Infinite Hands Initiative volunteers have passed out coats and gloves to children at nine area shelters over the years.
The Infinite Hands Initiative hopes to hand out new coats and gloves to at least 100 children at Greater Houston area shelters this year, despite the fact that its founder and president is displaced from her own home after Hurricane Harvey.
Infinite Hands Initiative was founded officially as a 501(c)(3) in February 2012 after Karen Carter saw a need while volunteering in homeless shelters teaching workshops on employment and home-based businesses for the women. Carter said the women would ask her to do more of the sessions to help others in need.
Since around 2010, Carter estimates she has helped approximately 30 women start their own businesses, 17 of which are still running today.
Monica Valadez, owner of Moniva Inspired Creations, went through the program in 2011.
“I was shy about doing business, especially because I was doing business from home,” she said. “But attending her program, I realized I was not the only one, and I am still doing business from home selling nationwide and even some international sales.”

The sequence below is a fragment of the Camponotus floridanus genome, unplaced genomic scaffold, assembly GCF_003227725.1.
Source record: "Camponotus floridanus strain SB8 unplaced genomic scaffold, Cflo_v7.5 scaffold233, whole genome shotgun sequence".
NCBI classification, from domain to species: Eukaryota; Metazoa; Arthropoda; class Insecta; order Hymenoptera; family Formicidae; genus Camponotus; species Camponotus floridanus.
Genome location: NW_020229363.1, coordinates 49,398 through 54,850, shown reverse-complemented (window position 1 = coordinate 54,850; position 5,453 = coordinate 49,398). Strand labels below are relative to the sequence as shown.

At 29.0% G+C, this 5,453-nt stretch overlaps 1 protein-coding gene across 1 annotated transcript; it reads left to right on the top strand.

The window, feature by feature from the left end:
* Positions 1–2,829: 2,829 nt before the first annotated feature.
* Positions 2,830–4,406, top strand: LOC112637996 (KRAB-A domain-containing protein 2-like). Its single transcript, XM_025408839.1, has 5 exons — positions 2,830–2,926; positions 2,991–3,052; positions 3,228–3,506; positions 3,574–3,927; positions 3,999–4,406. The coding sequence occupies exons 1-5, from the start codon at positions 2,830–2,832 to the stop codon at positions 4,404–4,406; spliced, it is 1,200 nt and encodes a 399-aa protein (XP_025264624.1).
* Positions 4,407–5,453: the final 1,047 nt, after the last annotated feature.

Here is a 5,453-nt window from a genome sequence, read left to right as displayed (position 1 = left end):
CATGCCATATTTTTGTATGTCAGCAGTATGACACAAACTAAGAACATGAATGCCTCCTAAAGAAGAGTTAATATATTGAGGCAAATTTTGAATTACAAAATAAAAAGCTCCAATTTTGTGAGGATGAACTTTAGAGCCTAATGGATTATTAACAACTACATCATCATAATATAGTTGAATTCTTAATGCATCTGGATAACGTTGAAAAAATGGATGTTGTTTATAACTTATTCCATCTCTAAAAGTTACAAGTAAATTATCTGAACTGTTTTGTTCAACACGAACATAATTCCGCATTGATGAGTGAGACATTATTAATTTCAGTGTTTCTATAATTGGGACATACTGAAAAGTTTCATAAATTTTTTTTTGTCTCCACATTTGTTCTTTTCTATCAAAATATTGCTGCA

Carter said the more she went from shelter to shelter, she would realize there was a hunger.
“Maybe everybody didn’t feel that way, but a majority of the ladies wanted to become self-sufficient,” she said.
At the workshop graduations each fall, Carter said she would see many of the children in the shelters lacked proper coats and gloves for the winter, so she decided to start the Koats4Kids program. Over the years, Koats4Kids has given out coats and gloves to children in need at nine Greater Houston area shelters as well as ones in Webster and Galveston.
Carter said she starts soliciting donations from businesses each year in June or July. The money is then used to buy the coats at a discount from another organization called Operation Warm.
People can be make monetary donations on the organization’s website or via mail and can also donate new children’s coats and gloves. Volunteers are needed to load and unload coats, to set up the events where the children receive them and to work with individual families to get the right sizes distributed.
While currently struggling with her own recovery after Harvey, Carter said she finds comfort in helping others.
“It’s medicinal—it helps me not to focus on me,” she said. “It helps me to know that in the big scheme of things, we can still rise above and lend a helping hand to someone else.”
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